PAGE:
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    Guest Blog: Calculating the accuracy of a battery fuel gauge

    February 2, 2017

    battery fuel gauge

    By Onyx Ahiakwo

    A battery fuel gauge obtains data from the battery to determine how much juice is left. Do not misconstrue gauging accuracy for measurement accuracy. A gauge’s ability to accurately report state of charge (SOC) and predict remaining battery capacity depends on measurements including voltage (‘V’), current (‘I’) and battery temperature (‘T’). Measurement accuracy depends on gauge hardware, while gauging accuracy depends on the gauge’s algorithm robustness and measurement accuracy.

    Battery gauging generally uses three predominant algorithms. The first employs a voltage look-up table, which is suitable for very light load applications. The second coulomb counts the passed charge from/into the battery (integrating ‘I’ with respect to time), which is a more reliable approach, but has the challenge of not knowing the initial SOC upon battery insertion. The third combines the first two approaches. The accuracy of these gauging methods increases with algorithm complexity, with the voltage look-up method being the least accurate.

    Since the input variables into any algorithm are the measured values, their accuracy is critical. Accurate ‘V’ measurement is necessary for initial SOC estimates of a newly inserted battery. Accurate I measurement captures low sleep currents and short load spikes while properly Coulomb counting the passed charge. Accurate ‘T’ measurement helps properly compensate changes in calculated battery resistance and capacity caused by temperature changes.

    To determine gauging accuracy, start with a properly configured gauge and calibrate the ‘V’, ‘I’ and ‘T’ measurements. You’ll need to log these measurements at short periodic intervals for further processing. To evaluate gauging accuracy quickly, plot the voltage and SOC and confirm the SOC smoothly converges to 0% at the terminate voltage, as shown in Figure 1. This approach, although simple, is subjective and challenging to evaluate relative error magnitude.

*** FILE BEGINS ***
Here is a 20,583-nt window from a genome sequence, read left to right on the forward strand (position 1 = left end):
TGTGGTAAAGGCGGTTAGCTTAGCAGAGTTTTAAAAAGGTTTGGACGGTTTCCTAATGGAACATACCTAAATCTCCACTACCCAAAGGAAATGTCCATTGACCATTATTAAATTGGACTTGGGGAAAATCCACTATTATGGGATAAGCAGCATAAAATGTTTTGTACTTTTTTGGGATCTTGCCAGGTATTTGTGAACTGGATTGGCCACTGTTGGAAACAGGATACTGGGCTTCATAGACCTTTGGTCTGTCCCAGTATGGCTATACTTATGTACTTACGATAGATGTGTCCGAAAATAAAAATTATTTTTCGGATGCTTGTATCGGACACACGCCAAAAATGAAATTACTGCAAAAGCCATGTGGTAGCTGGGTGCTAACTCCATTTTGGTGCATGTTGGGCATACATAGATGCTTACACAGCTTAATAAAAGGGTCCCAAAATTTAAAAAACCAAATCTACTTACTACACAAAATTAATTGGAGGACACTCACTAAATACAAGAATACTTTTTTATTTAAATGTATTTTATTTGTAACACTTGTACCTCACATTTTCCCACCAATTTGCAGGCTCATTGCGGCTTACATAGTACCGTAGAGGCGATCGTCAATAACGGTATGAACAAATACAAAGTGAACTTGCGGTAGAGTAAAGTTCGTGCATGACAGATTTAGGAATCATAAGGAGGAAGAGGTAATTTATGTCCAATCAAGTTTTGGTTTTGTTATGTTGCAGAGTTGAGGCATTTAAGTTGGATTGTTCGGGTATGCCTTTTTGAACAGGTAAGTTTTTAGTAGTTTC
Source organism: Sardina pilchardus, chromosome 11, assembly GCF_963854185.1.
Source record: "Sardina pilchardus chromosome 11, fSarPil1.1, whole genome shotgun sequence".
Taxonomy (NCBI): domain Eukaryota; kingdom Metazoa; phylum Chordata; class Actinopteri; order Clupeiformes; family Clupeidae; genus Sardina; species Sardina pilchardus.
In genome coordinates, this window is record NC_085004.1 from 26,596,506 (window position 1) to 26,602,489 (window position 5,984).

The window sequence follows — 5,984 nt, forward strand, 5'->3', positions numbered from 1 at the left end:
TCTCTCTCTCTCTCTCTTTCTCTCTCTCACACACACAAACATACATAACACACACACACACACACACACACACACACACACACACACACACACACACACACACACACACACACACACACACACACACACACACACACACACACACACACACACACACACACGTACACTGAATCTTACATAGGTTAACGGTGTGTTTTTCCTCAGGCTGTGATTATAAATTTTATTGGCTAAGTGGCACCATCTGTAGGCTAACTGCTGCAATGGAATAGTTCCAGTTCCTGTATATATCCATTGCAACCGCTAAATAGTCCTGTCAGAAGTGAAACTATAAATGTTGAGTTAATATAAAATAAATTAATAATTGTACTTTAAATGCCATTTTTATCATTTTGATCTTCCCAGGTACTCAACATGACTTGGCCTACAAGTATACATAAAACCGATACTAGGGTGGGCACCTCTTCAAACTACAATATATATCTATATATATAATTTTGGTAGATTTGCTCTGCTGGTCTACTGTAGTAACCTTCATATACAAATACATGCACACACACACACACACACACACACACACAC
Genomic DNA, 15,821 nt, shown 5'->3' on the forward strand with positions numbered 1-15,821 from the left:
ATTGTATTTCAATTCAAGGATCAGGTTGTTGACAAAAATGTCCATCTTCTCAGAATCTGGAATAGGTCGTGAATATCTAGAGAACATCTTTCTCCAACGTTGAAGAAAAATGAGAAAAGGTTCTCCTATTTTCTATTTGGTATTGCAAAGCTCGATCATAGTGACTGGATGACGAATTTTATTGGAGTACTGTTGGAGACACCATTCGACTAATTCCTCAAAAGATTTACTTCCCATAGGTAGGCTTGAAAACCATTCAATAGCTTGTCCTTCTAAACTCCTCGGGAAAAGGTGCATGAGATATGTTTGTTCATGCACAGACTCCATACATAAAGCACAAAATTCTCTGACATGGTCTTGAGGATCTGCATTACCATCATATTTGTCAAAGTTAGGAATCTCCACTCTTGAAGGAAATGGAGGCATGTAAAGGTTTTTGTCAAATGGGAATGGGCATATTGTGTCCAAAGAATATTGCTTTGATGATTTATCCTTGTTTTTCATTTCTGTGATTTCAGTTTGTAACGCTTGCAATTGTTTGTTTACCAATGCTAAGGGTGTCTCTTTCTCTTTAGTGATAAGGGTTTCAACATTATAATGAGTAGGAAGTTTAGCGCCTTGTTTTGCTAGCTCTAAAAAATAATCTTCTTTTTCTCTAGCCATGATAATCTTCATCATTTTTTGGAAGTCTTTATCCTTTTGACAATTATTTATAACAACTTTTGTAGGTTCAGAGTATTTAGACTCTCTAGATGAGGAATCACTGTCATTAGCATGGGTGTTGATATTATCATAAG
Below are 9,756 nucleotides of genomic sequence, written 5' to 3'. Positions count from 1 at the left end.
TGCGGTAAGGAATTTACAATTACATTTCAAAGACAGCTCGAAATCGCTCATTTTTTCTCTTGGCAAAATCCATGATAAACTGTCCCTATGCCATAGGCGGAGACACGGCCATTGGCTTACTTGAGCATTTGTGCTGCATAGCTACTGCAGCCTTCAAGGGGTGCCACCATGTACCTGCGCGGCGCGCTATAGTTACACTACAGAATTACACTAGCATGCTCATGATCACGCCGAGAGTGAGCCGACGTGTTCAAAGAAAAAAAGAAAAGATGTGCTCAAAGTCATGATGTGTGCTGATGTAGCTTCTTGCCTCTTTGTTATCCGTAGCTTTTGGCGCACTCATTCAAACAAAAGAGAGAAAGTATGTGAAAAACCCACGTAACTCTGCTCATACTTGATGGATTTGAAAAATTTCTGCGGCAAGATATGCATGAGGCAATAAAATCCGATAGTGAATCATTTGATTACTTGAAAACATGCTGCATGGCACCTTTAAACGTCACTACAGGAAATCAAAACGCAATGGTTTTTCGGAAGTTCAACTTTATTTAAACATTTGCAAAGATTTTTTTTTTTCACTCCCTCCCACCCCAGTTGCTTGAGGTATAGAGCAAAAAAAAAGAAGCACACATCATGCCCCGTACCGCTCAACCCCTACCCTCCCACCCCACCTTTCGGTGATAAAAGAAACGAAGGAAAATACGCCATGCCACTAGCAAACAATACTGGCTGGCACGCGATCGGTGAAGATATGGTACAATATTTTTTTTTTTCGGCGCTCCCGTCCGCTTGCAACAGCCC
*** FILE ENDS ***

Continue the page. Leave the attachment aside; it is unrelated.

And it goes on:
Figure 1: Graph of SOC, voltage against time

    Figure 1: Graph of SOC, voltage against time

    A more effective method computes gauge accuracy across the battery’s entire charge or discharge profile:

    1. Start with a gauge log in Excel of the ‘V’, ‘I’, ‘T’ and reported SOC.
    2. Calculate the passed charge (dQ) from full to empty by adding into a rolling sum of the product of current and the its time interval.
    3. Calculate the battery’s true full-charge capacity (FCC), which is the final result from point 2
    4. Calculate the battery’s remaining capacity (Calculated_RM) by subtracting the summed passed charge at each point from the FCC.
    5. Calculate the battery’s true SOC (Calculated_SOC) at each point by dividing the Calculated_RM by FCC and multiplying by 100.
    6. Calculate the gauge-reported SOC error at each point by subtracting the reported SOC from the calculated SOC.

     

    Figure 2: Gauge log example for calculating SOC error

    Figure 2: Gauge log example for calculating SOC error

     

    Figure 3 shows the gauge-reported and calculated SOC against the voltage profile.

    Figure 3: Visualization of calculated SOC vs. reported SOC across the battery’s voltage discharge profile

    Figure 3: Visualization of calculated SOC vs. reported SOC across the battery’s voltage discharge profile

     

    Figure 4: Visualization of SOC error across the battery’s entire voltage discharge profile

    Figure 4: Visualization of SOC error across the battery’s entire voltage discharge profile

    Integrating the total passed charge to obtain the battery capacity and calculating the remaining capacity and SOC from that data for comparison against the gauge-reported SOC is the most effective way to determine gauging accuracy. Visit www.ti.com/gauge for more information on battery fuel gauges.

    Author: Onyx Ahiakwo is an applications engineer for TI Battery Management.

    Additional resources: